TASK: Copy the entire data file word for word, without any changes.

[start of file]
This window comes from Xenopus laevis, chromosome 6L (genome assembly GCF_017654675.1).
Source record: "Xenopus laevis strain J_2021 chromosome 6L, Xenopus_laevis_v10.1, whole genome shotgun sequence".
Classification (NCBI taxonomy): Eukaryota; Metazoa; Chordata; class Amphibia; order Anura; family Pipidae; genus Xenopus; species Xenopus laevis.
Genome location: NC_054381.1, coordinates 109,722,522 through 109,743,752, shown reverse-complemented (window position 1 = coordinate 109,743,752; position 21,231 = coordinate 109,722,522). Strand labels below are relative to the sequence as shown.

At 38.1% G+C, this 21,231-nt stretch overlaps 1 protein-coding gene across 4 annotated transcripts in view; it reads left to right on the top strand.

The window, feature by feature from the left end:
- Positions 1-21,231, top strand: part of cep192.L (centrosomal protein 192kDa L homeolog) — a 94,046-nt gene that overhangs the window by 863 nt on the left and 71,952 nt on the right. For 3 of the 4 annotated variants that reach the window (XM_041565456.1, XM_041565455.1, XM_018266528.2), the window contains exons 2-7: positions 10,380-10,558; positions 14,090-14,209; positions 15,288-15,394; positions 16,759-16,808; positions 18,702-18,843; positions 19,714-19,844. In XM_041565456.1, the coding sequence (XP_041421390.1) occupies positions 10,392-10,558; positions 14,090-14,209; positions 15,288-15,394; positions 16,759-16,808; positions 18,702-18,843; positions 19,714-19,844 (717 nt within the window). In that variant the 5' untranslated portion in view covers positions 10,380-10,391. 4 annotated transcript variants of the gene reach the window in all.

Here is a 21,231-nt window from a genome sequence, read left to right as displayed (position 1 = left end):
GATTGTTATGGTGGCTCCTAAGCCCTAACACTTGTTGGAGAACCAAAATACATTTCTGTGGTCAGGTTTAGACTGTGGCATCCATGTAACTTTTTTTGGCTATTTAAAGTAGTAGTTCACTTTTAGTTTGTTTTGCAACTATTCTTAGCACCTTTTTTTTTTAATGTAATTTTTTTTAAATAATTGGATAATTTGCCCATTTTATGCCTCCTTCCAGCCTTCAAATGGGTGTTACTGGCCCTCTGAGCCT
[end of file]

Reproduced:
This window comes from Xenopus laevis, chromosome 6L (genome assembly GCF_017654675.1).
Source record: "Xenopus laevis strain J_2021 chromosome 6L, Xenopus_laevis_v10.1, whole genome shotgun sequence".
Classification (NCBI taxonomy): Eukaryota; Metazoa; Chordata; class Amphibia; order Anura; family Pipidae; genus Xenopus; species Xenopus laevis.
Genome location: NC_054381.1, coordinates 109,722,522 through 109,743,752, shown reverse-complemented (window position 1 = coordinate 109,743,752; position 21,231 = coordinate 109,722,522). Strand labels below are relative to the sequence as shown.

At 38.1% G+C, this 21,231-nt stretch overlaps 1 protein-coding gene across 4 annotated transcripts in view; it reads left to right on the top strand.

The window, feature by feature from the left end:
- Positions 1-21,231, top strand: part of cep192.L (centrosomal protein 192kDa L homeolog) — a 94,046-nt gene that overhangs the window by 863 nt on the left and 71,952 nt on the right. For 3 of the 4 annotated variants that reach the window (XM_041565456.1, XM_041565455.1, XM_018266528.2), the window contains exons 2-7: positions 10,380-10,558; positions 14,090-14,209; positions 15,288-15,394; positions 16,759-16,808; positions 18,702-18,843; positions 19,714-19,844. In XM_041565456.1, the coding sequence (XP_041421390.1) occupies positions 10,392-10,558; positions 14,090-14,209; positions 15,288-15,394; positions 16,759-16,808; positions 18,702-18,843; positions 19,714-19,844 (717 nt within the window). In that variant the 5' untranslated portion in view covers positions 10,380-10,391. 4 annotated transcript variants of the gene reach the window in all.

Here is a 21,231-nt window from a genome sequence, read left to right as displayed (position 1 = left end):
GATTGTTATGGTGGCTCCTAAGCCCTAACACTTGTTGGAGAACCAAAATACATTTCTGTGGTCAGGTTTAGACTGTGGCATCCATGTAACTTTTTTTGGCTATTTAAAGTAGTAGTTCACTTTTAGTTTGTTTTGCAACTATTCTTAGCACCTTTTTTTTTTAATGTAATTTTTTTTAAATAATTGGATAATTTGCCCATTTTATGCCTCCTTCCAGCCTTCAAATGGGTGTTACTGGCCCTCTGAGCCT